Extract from The Gamekeepers: the Highland Games published Dec. 2019

Chapter 1: The Estate

I stared with disbelief as we left behind civilisation and everything including the last road built in the 21st century before a ten mile drive along a bumpy potholed track that led to the old rot iron gates of the Highland Estate. We are sixty miles north of Inverness with no sight of another vehicle or human being, my mobile reception has gone and my solar powered battery died on me within three hours of leaving Glasgow. Why did no one bother to tell me that this is the only place in the civilized world in the year 2030 that only uses a landline or a radio? How am I going to survive cut off from the outside world for eight weeks in the remote Scottish Highlands? I have nothing but my grandparents, a load of sheep, highland cows, and deer to keep me company.

   At least one of us will have a memorable summer I thought to myself as I looked across at my lovable golden retriever Polly, as she sat with her nose peeking through the half opened window of the Land Rover enjoying the fresh Scottish breeze on her face. I thought this was just another one of Mum’s empty threats like no more football training or athletics for a few weeks for skipping school and refusing to do my homework. Mum was brutal for saying one thing and doing another, ‘Rhona I’ll send you to stay with your gran for the summer she’ll sort you out!’ she shouted screaming across the apartment.

   How wrong was I? Not this time, now I’m stuck with two old coffin dodgers nearly in their seventies who spend all their time in the remote Highlands detached from civilization and other human beings. Gran spends more time talking to animals than people and Grandad spends his hours like a mad boffin tinkering with his inventions or testing his latest environmental breakthrough in engineering. Maybe that’s a bit severe? My grandparents did not say a thing when they arrived to collect me from our apartment, as my mum and dad ranted on about ‘the younger generation’.

    ‘They are the now generation, I think the term for it is techno-addicts. They are totally disconnected from reality, they live virtual lives; observe everything and experience nothing!’ retorted Dad.

   ‘Honestly they are like cloned hermits that only come out of their bedrooms to refuel. I can’t get a word out of her unless it’s via a mobile phone or a text message,’ Mum said scathingly.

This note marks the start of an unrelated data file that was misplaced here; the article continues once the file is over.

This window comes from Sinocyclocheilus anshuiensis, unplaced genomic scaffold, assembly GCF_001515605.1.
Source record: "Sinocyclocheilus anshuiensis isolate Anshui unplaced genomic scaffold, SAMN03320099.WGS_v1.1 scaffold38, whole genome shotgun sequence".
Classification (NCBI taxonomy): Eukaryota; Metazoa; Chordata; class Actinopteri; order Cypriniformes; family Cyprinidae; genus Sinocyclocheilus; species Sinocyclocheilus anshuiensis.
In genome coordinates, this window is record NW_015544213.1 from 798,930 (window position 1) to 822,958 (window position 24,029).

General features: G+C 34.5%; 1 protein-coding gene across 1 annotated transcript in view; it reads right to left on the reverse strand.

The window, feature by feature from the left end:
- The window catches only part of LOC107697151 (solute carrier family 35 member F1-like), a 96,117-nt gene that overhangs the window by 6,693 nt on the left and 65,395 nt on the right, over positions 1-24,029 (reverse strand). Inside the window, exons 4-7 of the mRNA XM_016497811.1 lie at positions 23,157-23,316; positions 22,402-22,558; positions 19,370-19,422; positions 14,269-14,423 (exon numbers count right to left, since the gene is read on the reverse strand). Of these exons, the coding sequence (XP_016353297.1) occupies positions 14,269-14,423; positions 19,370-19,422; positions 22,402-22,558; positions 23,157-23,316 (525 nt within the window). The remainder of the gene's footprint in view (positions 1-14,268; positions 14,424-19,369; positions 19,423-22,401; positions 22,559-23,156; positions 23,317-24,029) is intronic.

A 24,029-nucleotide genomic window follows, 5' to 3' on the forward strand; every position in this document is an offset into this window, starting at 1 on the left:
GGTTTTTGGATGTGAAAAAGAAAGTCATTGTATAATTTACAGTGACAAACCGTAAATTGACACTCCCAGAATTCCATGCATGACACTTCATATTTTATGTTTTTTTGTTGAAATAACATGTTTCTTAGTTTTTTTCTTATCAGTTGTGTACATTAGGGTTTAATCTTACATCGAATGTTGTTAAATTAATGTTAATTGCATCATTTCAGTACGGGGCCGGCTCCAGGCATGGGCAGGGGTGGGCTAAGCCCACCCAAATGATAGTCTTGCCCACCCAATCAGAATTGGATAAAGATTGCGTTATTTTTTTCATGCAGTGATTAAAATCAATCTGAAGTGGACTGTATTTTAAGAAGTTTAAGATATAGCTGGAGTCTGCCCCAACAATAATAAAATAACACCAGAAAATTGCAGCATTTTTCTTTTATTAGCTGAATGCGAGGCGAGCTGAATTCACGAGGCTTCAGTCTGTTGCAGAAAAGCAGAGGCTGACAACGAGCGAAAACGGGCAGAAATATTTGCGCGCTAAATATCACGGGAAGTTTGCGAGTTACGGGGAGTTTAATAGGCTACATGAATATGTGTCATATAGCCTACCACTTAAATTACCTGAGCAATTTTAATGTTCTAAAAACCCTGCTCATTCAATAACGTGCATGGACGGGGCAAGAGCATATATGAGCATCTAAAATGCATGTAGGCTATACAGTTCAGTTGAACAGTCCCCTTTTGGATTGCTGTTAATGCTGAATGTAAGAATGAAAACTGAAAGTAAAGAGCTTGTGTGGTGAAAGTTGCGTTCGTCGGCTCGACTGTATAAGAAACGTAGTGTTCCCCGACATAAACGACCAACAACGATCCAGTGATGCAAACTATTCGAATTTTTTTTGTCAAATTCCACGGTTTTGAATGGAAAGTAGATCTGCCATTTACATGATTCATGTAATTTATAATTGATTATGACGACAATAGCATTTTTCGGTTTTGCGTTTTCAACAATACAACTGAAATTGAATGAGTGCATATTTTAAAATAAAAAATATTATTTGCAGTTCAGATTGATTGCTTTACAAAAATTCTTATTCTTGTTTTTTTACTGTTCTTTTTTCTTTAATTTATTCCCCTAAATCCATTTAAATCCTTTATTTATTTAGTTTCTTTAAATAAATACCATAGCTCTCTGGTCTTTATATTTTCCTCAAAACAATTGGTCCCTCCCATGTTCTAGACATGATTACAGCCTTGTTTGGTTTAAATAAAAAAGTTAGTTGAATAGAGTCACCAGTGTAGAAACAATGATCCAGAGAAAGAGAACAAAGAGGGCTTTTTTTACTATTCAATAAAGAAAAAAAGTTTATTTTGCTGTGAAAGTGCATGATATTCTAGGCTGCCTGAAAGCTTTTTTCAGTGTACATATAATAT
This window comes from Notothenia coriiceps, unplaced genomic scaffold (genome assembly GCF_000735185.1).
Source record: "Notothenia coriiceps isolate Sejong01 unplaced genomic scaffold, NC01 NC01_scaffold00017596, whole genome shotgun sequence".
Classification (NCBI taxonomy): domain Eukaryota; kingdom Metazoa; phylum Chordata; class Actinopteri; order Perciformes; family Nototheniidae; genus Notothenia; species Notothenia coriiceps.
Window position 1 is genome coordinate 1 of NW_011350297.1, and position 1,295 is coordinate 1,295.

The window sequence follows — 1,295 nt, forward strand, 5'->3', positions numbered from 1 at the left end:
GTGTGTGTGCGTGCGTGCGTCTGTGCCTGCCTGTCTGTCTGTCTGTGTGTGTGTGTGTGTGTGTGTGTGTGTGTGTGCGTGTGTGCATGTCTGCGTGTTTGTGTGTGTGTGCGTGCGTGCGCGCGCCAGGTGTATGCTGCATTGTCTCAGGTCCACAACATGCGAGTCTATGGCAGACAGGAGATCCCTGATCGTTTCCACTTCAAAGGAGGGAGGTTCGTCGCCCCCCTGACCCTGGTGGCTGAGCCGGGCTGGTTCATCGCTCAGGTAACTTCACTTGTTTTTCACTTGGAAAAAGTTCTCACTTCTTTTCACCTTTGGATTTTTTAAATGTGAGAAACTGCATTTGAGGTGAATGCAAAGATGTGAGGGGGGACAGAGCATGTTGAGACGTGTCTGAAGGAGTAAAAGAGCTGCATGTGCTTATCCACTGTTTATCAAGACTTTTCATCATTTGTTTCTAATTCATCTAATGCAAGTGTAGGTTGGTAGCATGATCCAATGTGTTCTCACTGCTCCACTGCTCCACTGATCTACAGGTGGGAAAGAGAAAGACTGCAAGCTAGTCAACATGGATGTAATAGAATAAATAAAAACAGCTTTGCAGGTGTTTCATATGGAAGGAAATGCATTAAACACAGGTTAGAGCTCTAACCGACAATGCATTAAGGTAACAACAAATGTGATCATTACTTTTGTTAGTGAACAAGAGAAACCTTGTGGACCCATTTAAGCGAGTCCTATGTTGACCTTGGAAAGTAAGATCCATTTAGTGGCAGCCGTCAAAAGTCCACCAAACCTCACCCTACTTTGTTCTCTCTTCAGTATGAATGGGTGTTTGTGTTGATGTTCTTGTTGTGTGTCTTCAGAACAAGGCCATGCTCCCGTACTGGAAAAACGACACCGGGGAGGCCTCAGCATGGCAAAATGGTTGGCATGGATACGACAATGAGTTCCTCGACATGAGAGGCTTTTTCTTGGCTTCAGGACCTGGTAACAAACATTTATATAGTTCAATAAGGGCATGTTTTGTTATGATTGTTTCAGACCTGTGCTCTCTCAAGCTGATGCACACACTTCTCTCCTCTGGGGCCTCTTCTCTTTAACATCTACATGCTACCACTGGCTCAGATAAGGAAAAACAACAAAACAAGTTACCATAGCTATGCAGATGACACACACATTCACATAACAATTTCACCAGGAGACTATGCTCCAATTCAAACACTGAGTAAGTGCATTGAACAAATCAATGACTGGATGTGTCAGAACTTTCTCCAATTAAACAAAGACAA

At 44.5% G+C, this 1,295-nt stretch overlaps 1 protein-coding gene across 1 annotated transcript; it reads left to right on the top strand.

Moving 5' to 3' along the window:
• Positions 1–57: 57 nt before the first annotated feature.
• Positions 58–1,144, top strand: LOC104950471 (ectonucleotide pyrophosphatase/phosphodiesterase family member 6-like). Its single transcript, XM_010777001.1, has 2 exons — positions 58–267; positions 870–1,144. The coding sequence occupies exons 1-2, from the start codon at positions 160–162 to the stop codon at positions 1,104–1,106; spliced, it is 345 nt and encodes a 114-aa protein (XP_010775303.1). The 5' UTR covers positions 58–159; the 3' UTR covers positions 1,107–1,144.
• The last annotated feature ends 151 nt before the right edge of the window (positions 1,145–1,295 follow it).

It was funny watching Gran as she sat on her hands trying to restrain herself, Grandad must have warned her not to say anything. For once in her life she kept her head down and bit her lip as my mum and dad ranted on. The strange thing was I kept waiting for her to stand up and point her finger at them saying, ‘I told you so!’

   My grandparents knew exactly who the dysfunctional ones in the family were. Gran insisted that towards the end of my eight week stay Mum and Dad swap their two weeks in the Mediterranean for two weeks in Inverness. Gran was the master negotiator and diplomat she just played along with them as she knew disagreeing with them would get her nowhere. ‘Maybe you need some quiet time together just as a family, away from all the distractions of work and other people,’ said Gran.

   My parents do nothing but work I am sent off to another after school club or left with the babysitter, and for what another pay rise or promotion? Even on holiday they send me to the Kids Club while mum spends all her time on her mobile phone on the latest social media platform or her I-pad answering e-mail. Dad’s not much better you can’t get him away from his mobile phone someone’s always calling him ‘It’s an emergency, I have to take this!’

   I know it is a bit old fashioned, but is that not what that 1980’s invention called the answering machine is for? It takes half the holiday for them to wind down from the stresses and pre-occupations of work before they have a single meaningful conversation with me, some family holiday!